Col. James Jackson Jr.
Queen (age 5)
Goof: At the beginning of the episode, Easter's gown is wet but right after getting the kids out of the river, her gown is dry.
Goof: At the beginning of the episode, when the kids are forced out of the river with a gun, it takes a way too long period of time between the actual shot and the moment when the bullets hit the water to be realistic.
Just as it happens with Queen, owners having babies with slaves, and taking the fair skinned ones into their homes with no further contact with the mother was a common tragic practice on every plantation.
(Sally orders Queen to leave the plantation when the Civil War is lost)
Queen: I'll help you. I'll cook, I'll clean, I'll tend the garden, I'll do everything.
Sally: You are nigger and you are a slave. The times will be hard. Your best place would be with your own people.
Queen: My people would never let you turn me away.
Sally: You must never think of Colonel James as your father. You are a child of the plantation, just like a thousand others. That's all.
(Sally turns and leaves)
Queen: You my people! This my family! Miss Sally! Miss Sally! You my family! (Leans on her mum's grave) Where I go now? Where I go now? Help me, help me.
(To Queen after the South loses the Civil War)
Sally: The world as we knew it has gone.
(Sally asks Queen to leave with the rest of the slaves)
Sally: You are free to go away and do what you will.
Queen: Thank you.
Sally: Now where would you go?
Queen: I'll stay here.
Sally: We have no place for you here.
Queen: But this my home.
(The slaves are free but Queen decides to remain in the plantation with her white family)
Slave: You don't mean nothing to them. They wouldn't even admit that you exist.
Queen: Ain't true! Ain't true! They love me.
(The South has lost the war and the slaves are free)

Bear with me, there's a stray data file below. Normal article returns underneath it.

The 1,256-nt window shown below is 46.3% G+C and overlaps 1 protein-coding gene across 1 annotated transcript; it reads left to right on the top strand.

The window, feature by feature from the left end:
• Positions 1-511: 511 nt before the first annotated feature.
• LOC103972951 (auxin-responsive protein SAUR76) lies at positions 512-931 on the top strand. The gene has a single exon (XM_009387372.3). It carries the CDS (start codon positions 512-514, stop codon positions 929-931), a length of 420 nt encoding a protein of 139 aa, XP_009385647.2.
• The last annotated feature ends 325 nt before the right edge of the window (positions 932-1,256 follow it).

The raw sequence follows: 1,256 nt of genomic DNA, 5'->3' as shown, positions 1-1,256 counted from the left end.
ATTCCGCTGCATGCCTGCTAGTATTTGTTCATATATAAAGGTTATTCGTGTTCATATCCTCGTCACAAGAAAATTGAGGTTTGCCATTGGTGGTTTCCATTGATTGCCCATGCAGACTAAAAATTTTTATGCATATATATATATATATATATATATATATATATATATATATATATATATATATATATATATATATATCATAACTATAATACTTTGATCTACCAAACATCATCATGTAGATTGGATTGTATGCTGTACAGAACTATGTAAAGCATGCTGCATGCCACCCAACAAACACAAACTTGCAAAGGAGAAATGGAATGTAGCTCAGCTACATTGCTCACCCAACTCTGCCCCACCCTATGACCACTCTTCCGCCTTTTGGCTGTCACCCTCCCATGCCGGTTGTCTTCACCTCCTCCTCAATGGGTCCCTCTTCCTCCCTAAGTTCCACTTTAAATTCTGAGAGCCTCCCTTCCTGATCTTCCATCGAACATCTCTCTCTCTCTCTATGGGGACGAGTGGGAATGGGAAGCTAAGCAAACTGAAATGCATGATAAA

Queen: But this here where you belong!
Slave: No. No Queen, not anymore. I am free. I don't belong to no man, and neither do you. If I was you, I'd run as far away from this plantation as I could.
Queen: But Colonel Jackson, he my papy!
Slave: And what do you expect your papy to do? Take you into the bossom of his family? Tell the whole world that this little nigger girl here is my daughter? No.
(As he dies)
Cptn. Jack: Don't ever let her be sold away from here.
Sally: No, I won't do that. Some day she would be free. All the slaves would be free.
Cptn. Jack: All slaves be free?
Sally: Very soon.
(As he dies)
Cptn. Jack: I wanna die free.
Sally: But you are free. You have been for a long time. I have your paper here. Yeah. The Master gave it to me years ago. He said one day that you'd ask for it. Now you stop all that talk about dying here.
(After the yankees burn their cotton)
Sally: How would you have us live now?
Yankee Cptn.: I lost two brothers in this war. I don't care how you live. Or if you live.
(The yankees have reached the South and the roar of the battle makes a cup fall from the cupboard and shatter into pieces)
Slave: Yes! Hallelujah! (Keeps breaking cups and plates)
James: I've been watching you, Queen. You work hard. I'm sorry I am of no help to you.
Queen: That's your place, Master.
James: Sometimes I wonder where my place is.
(At her mum's grave)
Queen: This here my home. This here my family. I miss you.
(To Easter as she has passed away)
James: My love.
(Queen and Lizzie are planting cotton to survive during the war)
Miss. Hanson: What is this? Miss. Jackson, what are you doing out in the field planting cotton?
Lizzie: Queen needed me.
Miss. Hanson: So Queen is in charge now? Queen can order the mistress of the house out into the fields like some common nigger?
Sally: A letter from the Master. I can't read with my eyes. Here.
Queen: I can't do it.
Sally: I know you can.
Queen: It's against the law.
Sally: What does it matter now? Who is going to whip you for it now? Here, read.
(To Easter as Jane is struggling for her life)
Lizzie: You don't care about Jane! All you care about is your brat Queen!
(To the slaves when the Civil War breaks)
Sally: Some of you would have heard that this war is being fought for and against slavery. That is not true. The South is fighting to protect its own way of life. The alternative is too dreadful to imagine. Now you've all heard the stories of what happens to your people up North: hunger, sickness, poverty. This is not our way. When you are sick we tend you, when you are hungry we feed you, when you are old we care for you and when you die, we bury you. That is our Christian duty.
(As. James leaves to fight in the Civil War)
Easter: Pray for him, Queen. He your pappy.
(Queen wants to know who his father is)
Queen: It's like half of me missing. I love you, mami. The black me, and the other half of me. the white me, where did it came from?